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Infants and Language: Fascinating

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by TrudyRN TrudyRN (Member)

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  • infants have 'amazing capabilities' that adults lack

[color=#003399]robin lloyd

livescience senior editor

[color=#003399]livescience.com fri may 25, 2:25 am et

babies might seem a bit dim in their first six months of life, but researchers are getting smarter about what babies know, and the results are surprising.

the word "infant" comes from the latin, meaning "unable to speak," but [color=#003399]babies are building the foundations for babbling and language before they are born, responding to muffled sounds that travel through amniotic fluid.

soon after birth, infants are keen and sophisticated generalists, capable of seeing details in the world that are visible to some other animals but invisible to adults, older children and even slightly older infants.

recently, scientists have learned the following:

  • at a few days old, infants can pick out their native tongue from a foreign one.
  • infants are [color=#003399]rhythm experts, capable of differentiating between the beats of their culture and another.

the latest finding, presented in the may 25 issue of the journal science, is that infants just 4 months old can tell whether someone is speaking in their native tongue or not without any sound, just by watching a silent movie of their speech. this ability disappears by the age of 8 months, however, unless the child grows up in a bilingual environment and therefore needs to use the skill.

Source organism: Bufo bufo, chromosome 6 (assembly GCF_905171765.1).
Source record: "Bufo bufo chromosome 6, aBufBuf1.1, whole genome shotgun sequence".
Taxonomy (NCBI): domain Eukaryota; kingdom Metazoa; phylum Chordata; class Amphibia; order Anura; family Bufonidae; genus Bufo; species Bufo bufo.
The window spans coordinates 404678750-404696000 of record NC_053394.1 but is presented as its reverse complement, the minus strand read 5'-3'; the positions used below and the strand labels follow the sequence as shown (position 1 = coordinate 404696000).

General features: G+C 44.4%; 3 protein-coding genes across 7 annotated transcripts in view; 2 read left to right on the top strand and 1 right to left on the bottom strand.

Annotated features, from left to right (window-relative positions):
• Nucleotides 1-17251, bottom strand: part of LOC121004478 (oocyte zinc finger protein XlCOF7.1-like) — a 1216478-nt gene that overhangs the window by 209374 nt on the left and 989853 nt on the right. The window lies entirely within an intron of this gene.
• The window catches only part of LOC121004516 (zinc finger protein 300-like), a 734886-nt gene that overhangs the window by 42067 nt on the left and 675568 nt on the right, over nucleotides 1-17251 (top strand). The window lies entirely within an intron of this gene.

• and we thought they were just cute!

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crissrn27 has 8 years experience as a RN and specializes in nursery, L and D.

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classicdame is a MSN, EdD and specializes in Hospital Education Coordinator.

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I gave my daughter "Baby Signs", a book about teaching infants certain concepts in sign language (not the entire language). The book was written by nurses who ran a day care for deaf children. They noticed that siblings and friends of the deaf children learned sign language and were able to communicate faster with less frustration. My granddaughter could tell you at 6 months if she was hungry or sleepy or wanted her Mommy. At 12 months she could argue in sign! We went to an aquarium. My daughter made a sign for "birds" to indicate the penquins were birds. But when they dove into the water the baby signed "No", "Mommy" "Fish". We still laugh about that.

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